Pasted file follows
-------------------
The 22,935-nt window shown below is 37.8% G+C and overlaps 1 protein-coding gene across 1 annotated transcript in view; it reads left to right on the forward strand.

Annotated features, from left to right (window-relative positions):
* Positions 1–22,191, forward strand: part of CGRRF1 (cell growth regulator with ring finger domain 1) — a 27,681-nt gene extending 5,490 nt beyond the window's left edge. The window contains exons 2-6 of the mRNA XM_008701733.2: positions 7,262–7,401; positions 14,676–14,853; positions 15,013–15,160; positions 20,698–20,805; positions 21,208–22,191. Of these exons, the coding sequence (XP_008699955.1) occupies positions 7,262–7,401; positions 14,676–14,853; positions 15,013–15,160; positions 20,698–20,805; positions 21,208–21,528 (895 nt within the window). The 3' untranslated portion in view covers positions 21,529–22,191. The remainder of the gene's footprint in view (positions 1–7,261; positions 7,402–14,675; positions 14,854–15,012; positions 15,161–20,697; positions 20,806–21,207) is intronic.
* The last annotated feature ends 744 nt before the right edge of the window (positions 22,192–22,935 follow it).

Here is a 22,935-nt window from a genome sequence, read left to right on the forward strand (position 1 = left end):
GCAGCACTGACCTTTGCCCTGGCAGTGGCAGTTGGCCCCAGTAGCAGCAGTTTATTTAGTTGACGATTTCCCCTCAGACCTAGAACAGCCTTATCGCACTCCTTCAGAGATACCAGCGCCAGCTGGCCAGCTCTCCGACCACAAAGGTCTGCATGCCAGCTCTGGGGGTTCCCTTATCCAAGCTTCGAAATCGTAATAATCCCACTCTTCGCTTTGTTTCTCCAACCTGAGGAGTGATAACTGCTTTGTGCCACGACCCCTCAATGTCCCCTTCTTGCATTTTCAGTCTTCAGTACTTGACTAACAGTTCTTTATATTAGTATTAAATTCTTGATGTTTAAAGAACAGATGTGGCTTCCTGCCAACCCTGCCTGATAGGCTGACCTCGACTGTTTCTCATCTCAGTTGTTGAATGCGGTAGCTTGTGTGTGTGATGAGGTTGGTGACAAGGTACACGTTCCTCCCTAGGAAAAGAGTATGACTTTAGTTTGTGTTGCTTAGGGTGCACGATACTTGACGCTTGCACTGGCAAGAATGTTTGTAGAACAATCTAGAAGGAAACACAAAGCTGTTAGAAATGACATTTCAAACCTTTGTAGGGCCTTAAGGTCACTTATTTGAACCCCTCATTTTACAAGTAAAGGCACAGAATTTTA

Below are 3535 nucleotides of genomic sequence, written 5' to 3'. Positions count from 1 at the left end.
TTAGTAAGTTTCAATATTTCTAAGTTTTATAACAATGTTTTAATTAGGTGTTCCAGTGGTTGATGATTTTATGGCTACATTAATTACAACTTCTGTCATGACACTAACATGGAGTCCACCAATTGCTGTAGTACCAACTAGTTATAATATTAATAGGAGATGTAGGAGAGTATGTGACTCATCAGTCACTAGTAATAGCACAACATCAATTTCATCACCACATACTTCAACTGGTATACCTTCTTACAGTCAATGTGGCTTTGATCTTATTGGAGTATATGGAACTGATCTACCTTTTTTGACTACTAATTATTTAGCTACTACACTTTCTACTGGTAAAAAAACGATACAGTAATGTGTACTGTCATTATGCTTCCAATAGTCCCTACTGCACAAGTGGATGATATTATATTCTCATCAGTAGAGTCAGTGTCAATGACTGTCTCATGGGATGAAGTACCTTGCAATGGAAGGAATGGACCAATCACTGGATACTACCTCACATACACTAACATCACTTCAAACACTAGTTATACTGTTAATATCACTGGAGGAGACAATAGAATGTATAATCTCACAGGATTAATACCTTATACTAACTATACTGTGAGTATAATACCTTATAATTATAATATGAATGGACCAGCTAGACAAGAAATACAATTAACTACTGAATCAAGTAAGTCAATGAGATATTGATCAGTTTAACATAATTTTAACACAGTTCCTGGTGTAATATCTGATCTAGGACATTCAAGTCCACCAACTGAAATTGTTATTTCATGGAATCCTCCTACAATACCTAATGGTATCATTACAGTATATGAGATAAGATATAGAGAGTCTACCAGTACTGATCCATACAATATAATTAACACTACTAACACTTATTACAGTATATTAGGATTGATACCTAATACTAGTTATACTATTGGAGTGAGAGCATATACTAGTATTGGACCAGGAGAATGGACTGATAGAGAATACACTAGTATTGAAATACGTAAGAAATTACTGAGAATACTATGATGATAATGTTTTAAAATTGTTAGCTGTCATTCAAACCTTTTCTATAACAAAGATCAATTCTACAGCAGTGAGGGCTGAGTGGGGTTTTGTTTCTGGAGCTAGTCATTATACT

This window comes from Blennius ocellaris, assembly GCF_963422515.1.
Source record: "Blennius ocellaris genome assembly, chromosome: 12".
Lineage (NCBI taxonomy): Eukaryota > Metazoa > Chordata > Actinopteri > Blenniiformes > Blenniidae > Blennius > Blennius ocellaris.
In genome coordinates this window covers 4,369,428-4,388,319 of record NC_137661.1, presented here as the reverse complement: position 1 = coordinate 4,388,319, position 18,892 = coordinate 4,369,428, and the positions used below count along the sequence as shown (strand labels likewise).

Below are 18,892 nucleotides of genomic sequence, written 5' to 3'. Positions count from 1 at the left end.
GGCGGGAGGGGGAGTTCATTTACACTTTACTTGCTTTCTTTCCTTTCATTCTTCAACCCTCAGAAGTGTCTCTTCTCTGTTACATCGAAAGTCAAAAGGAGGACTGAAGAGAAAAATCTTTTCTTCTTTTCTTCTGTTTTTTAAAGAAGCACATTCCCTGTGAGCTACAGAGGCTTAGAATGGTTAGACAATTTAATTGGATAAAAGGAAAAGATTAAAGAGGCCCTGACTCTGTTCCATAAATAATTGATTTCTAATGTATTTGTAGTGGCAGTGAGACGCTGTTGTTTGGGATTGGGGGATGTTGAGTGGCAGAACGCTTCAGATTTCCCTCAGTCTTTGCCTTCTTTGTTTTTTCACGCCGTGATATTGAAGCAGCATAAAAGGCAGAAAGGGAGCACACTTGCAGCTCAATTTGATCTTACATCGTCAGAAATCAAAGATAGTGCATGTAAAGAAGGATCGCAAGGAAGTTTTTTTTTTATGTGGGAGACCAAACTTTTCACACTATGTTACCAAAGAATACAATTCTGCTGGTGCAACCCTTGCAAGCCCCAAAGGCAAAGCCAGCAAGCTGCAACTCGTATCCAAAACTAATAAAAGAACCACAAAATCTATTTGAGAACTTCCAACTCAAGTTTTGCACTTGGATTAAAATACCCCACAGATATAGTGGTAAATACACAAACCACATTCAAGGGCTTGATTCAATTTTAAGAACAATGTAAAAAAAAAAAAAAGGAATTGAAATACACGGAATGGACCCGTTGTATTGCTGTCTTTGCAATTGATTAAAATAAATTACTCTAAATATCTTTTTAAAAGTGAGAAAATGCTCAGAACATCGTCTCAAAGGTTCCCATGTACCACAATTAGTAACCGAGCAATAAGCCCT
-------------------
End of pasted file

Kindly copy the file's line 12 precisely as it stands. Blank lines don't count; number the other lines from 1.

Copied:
In genome coordinates this window covers 4,369,428-4,388,319 of record NC_137661.1, presented here as the reverse complement: position 1 = coordinate 4,388,319, position 18,892 = coordinate 4,369,428, and the positions used below count along the sequence as shown (strand labels likewise).